Sunday, April 4, 2010

All our yesterdays ...

The tomorrow speech is probably the most famous speech in the entire bloody language, and so far every time I do it I feel I am proceeding into a hallowed moment with its requisite preceeding pause rather then an actual personal experience. Part of the difficulty I find in it is its seeming disjointed nature. There is a logical leap between the first two lines "She should have died hereafter/there would have been a time for such a word" and the following "Tomorrow and tomorrow and tomorrow..."

Its odd to me how tomorrow, which feels to me to be a positive form of time, (well this is of course debatable, as tomorrow is uncertain, except for death, the only certainty) gets the strange dark colouration. Maybe I'm thinking of the Annie song, when the sun will come out, that tomorrow is somehow hopeful. On the other hand, he says he gins to be a weary of the sun very shortly after. Lady M says, we will have the future in the instant. The future is promising. We build our hopes for the future. We want to leave the present.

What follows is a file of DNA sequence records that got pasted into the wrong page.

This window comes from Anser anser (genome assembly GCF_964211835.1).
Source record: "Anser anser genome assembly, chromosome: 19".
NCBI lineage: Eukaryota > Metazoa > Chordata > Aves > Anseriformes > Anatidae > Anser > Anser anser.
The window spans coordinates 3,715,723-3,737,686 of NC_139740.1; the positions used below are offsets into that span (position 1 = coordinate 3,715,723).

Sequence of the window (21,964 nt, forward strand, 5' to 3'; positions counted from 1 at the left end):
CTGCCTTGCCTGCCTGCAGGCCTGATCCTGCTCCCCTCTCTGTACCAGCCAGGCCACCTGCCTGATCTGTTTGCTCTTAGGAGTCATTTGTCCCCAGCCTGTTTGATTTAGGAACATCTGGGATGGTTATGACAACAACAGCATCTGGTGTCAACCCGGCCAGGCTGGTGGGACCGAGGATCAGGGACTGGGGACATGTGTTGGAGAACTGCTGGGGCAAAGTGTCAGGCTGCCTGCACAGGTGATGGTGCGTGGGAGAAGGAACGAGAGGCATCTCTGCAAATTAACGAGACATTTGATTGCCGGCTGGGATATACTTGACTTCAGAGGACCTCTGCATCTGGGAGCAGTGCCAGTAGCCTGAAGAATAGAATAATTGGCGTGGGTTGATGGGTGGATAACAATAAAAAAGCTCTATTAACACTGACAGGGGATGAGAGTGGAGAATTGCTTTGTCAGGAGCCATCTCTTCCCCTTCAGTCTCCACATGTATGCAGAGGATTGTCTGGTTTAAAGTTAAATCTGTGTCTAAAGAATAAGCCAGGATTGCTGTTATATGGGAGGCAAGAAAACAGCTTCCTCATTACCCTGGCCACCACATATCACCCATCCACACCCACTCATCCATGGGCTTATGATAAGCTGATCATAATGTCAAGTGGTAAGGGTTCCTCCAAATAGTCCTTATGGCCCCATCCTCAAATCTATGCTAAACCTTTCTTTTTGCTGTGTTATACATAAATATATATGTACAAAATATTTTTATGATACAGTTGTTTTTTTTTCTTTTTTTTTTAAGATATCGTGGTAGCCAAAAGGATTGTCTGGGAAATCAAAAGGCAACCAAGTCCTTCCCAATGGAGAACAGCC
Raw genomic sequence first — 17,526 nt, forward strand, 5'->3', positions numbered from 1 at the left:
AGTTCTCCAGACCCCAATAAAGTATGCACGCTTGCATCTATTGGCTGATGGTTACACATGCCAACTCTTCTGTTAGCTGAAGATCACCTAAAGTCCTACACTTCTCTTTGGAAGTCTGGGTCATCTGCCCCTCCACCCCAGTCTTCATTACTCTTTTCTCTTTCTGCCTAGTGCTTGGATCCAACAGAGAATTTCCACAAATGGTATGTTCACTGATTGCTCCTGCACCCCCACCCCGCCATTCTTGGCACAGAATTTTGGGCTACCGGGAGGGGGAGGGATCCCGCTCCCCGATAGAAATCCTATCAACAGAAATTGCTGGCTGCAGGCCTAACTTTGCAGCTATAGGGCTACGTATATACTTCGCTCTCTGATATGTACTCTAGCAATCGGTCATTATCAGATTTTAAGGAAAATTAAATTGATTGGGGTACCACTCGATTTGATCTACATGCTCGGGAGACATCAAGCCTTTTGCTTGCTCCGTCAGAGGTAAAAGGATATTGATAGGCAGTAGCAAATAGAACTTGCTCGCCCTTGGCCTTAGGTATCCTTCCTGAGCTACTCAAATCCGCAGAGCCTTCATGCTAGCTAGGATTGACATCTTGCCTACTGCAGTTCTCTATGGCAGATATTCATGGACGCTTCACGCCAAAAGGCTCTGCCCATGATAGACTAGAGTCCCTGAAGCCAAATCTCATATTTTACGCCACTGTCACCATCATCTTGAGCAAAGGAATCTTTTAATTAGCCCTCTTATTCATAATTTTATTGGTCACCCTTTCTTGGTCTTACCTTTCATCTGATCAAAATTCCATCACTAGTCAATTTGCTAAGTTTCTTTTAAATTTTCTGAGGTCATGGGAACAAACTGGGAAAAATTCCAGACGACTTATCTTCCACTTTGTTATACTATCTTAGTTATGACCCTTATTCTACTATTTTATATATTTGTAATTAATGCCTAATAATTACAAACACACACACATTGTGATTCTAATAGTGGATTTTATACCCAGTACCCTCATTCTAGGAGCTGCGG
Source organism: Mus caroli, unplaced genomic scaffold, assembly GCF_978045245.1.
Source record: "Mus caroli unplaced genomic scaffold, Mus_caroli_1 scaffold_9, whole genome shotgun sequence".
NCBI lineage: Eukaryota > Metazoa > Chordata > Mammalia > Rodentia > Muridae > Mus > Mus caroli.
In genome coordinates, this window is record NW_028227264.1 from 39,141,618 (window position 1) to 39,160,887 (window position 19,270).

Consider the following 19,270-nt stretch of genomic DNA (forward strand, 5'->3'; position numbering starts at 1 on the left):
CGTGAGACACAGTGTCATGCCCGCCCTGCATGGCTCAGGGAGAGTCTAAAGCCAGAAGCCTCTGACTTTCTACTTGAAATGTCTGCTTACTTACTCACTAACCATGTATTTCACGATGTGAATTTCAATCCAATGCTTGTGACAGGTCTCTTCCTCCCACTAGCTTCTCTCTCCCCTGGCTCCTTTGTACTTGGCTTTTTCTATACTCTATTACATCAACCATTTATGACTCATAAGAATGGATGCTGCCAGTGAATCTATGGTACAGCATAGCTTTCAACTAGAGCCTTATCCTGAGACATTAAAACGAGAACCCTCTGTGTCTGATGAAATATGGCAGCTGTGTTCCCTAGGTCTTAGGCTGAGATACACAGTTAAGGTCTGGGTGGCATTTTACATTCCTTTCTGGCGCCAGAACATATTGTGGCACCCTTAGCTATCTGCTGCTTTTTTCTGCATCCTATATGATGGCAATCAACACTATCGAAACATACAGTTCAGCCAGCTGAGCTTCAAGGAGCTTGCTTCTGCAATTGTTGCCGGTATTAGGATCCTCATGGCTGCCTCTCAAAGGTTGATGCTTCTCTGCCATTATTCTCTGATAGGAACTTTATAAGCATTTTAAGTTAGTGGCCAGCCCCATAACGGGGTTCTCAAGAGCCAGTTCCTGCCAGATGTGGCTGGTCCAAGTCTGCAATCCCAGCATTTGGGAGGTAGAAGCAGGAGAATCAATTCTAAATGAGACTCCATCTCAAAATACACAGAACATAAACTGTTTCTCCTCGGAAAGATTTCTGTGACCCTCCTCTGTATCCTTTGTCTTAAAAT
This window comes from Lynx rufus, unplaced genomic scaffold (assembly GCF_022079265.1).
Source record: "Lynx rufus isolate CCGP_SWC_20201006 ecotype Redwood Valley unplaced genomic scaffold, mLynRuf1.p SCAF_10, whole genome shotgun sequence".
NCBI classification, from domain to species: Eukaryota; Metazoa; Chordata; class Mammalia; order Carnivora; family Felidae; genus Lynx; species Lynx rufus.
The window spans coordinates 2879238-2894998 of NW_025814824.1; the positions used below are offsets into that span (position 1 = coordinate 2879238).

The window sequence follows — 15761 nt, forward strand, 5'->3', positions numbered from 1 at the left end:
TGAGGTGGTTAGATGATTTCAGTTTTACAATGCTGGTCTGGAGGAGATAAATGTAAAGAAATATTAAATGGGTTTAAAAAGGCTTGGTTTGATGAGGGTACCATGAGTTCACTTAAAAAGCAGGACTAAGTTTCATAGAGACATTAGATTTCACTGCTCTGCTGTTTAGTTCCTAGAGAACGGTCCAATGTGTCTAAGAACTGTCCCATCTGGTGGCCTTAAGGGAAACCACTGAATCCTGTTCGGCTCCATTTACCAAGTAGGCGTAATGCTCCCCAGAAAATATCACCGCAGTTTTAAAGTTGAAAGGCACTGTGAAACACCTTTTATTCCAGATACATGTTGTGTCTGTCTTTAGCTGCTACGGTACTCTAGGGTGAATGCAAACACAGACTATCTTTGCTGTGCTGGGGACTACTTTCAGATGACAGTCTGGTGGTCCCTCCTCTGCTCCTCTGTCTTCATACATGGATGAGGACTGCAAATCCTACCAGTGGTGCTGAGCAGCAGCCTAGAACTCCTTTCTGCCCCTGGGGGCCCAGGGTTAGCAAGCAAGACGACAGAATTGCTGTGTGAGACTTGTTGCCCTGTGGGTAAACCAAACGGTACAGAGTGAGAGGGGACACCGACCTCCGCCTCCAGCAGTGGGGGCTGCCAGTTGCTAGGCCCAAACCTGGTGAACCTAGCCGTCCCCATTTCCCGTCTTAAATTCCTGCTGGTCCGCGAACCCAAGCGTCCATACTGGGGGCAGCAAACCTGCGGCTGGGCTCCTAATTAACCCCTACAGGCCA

All of this relates to time, and time is a key theme in the play, mentioned in its variant forms multitudinously through out the play. This speech is perhaps an expolaration of time and human relationship to it.

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